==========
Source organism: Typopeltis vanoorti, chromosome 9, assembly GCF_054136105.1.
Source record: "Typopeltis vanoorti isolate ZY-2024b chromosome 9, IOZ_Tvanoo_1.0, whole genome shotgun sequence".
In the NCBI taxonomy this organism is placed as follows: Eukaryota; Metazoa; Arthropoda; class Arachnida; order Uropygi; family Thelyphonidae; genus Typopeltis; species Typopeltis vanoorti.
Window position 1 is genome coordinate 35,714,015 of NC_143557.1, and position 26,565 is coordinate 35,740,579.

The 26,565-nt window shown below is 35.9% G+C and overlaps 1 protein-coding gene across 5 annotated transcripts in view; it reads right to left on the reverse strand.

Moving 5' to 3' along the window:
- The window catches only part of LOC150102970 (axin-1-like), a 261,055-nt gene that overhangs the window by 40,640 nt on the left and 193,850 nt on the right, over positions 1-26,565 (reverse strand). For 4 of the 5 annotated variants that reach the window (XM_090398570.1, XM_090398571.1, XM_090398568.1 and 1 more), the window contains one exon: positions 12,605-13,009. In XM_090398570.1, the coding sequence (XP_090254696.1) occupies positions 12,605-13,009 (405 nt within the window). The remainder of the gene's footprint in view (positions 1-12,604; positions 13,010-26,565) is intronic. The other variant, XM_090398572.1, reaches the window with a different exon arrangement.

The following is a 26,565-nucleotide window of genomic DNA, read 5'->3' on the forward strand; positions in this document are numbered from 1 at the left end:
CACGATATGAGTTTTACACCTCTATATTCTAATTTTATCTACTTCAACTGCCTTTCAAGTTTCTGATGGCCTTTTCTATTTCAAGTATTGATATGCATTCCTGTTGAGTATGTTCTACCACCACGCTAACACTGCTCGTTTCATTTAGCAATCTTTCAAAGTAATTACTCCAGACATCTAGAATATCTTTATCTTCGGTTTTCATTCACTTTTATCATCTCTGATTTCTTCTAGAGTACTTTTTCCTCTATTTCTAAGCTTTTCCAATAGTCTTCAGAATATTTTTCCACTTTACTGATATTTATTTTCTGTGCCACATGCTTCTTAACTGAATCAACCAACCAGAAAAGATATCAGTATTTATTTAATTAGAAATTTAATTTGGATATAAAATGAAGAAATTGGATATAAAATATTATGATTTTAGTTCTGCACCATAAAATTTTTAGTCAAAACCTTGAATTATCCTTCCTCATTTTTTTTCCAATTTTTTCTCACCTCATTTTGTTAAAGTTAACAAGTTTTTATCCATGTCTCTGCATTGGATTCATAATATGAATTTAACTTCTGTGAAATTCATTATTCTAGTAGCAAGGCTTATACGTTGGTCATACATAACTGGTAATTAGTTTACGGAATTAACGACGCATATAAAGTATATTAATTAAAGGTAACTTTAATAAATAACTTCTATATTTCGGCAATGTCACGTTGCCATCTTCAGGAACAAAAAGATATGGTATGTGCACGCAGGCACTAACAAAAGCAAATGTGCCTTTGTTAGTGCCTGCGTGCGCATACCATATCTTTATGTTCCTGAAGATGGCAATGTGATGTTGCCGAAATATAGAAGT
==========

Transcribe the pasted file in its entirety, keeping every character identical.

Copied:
Source organism: Typopeltis vanoorti, chromosome 9, assembly GCF_054136105.1.
Source record: "Typopeltis vanoorti isolate ZY-2024b chromosome 9, IOZ_Tvanoo_1.0, whole genome shotgun sequence".
In the NCBI taxonomy this organism is placed as follows: Eukaryota; Metazoa; Arthropoda; class Arachnida; order Uropygi; family Thelyphonidae; genus Typopeltis; species Typopeltis vanoorti.
Window position 1 is genome coordinate 35,714,015 of NC_143557.1, and position 26,565 is coordinate 35,740,579.

The 26,565-nt window shown below is 35.9% G+C and overlaps 1 protein-coding gene across 5 annotated transcripts in view; it reads right to left on the reverse strand.

Moving 5' to 3' along the window:
- The window catches only part of LOC150102970 (axin-1-like), a 261,055-nt gene that overhangs the window by 40,640 nt on the left and 193,850 nt on the right, over positions 1-26,565 (reverse strand). For 4 of the 5 annotated variants that reach the window (XM_090398570.1, XM_090398571.1, XM_090398568.1 and 1 more), the window contains one exon: positions 12,605-13,009. In XM_090398570.1, the coding sequence (XP_090254696.1) occupies positions 12,605-13,009 (405 nt within the window). The remainder of the gene's footprint in view (positions 1-12,604; positions 13,010-26,565) is intronic. The other variant, XM_090398572.1, reaches the window with a different exon arrangement.

The following is a 26,565-nucleotide window of genomic DNA, read 5'->3' on the forward strand; positions in this document are numbered from 1 at the left end:
CACGATATGAGTTTTACACCTCTATATTCTAATTTTATCTACTTCAACTGCCTTTCAAGTTTCTGATGGCCTTTTCTATTTCAAGTATTGATATGCATTCCTGTTGAGTATGTTCTACCACCACGCTAACACTGCTCGTTTCATTTAGCAATCTTTCAAAGTAATTACTCCAGACATCTAGAATATCTTTATCTTCGGTTTTCATTCACTTTTATCATCTCTGATTTCTTCTAGAGTACTTTTTCCTCTATTTCTAAGCTTTTCCAATAGTCTTCAGAATATTTTTCCACTTTACTGATATTTATTTTCTGTGCCACATGCTTCTTAACTGAATCAACCAACCAGAAAAGATATCAGTATTTATTTAATTAGAAATTTAATTTGGATATAAAATGAAGAAATTGGATATAAAATATTATGATTTTAGTTCTGCACCATAAAATTTTTAGTCAAAACCTTGAATTATCCTTCCTCATTTTTTTTCCAATTTTTTCTCACCTCATTTTGTTAAAGTTAACAAGTTTTTATCCATGTCTCTGCATTGGATTCATAATATGAATTTAACTTCTGTGAAATTCATTATTCTAGTAGCAAGGCTTATACGTTGGTCATACATAACTGGTAATTAGTTTACGGAATTAACGACGCATATAAAGTATATTAATTAAAGGTAACTTTAATAAATAACTTCTATATTTCGGCAATGTCACGTTGCCATCTTCAGGAACAAAAAGATATGGTATGTGCACGCAGGCACTAACAAAAGCAAATGTGCCTTTGTTAGTGCCTGCGTGCGCATACCATATCTTTATGTTCCTGAAGATGGCAATGTGATGTTGCCGAAATATAGAAGT